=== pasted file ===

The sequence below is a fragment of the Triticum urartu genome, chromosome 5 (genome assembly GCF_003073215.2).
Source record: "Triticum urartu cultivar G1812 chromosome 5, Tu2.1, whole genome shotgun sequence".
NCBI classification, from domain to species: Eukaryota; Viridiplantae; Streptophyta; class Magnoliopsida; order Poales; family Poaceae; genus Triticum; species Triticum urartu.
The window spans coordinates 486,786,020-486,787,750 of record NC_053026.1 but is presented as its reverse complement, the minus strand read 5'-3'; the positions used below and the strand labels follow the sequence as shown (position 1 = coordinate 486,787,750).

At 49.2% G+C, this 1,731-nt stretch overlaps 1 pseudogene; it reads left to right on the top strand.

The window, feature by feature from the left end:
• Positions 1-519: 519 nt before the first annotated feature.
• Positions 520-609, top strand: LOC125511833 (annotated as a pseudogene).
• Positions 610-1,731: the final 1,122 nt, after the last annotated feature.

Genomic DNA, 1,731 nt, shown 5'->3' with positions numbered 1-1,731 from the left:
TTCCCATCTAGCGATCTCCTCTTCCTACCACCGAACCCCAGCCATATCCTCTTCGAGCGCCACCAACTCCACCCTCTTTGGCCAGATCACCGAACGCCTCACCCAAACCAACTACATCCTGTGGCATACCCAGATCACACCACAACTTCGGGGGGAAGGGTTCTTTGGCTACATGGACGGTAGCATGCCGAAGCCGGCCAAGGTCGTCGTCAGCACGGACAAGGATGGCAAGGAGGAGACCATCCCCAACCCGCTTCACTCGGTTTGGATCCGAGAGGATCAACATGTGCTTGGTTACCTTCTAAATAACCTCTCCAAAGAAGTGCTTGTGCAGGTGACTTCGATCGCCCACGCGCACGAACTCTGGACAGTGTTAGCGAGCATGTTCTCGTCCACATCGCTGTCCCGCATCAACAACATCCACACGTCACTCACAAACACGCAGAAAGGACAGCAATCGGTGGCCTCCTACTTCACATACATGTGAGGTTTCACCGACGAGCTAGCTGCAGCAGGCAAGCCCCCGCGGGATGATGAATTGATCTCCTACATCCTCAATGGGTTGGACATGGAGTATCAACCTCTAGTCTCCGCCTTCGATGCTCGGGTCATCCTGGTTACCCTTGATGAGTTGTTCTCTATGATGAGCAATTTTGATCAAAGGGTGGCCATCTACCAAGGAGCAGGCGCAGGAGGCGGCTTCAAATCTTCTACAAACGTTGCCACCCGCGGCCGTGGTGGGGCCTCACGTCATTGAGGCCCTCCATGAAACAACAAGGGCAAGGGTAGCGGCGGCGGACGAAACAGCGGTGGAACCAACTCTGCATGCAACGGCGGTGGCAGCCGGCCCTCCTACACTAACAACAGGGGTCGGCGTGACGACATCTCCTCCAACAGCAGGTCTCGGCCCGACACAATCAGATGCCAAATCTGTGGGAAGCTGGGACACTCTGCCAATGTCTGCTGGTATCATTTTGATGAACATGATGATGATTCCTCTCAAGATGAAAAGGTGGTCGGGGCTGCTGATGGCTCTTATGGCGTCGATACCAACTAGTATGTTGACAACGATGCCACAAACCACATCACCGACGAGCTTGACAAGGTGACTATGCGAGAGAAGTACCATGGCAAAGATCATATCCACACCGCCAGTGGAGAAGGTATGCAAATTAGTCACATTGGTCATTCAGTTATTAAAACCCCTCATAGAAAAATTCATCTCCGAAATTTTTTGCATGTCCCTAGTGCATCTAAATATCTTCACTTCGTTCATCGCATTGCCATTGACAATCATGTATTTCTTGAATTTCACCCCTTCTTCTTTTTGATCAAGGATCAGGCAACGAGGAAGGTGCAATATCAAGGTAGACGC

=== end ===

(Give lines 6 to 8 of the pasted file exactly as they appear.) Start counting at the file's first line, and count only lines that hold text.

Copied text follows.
The window, feature by feature from the left end:
• Positions 1-519: 519 nt before the first annotated feature.
• Positions 520-609, top strand: LOC125511833 (annotated as a pseudogene).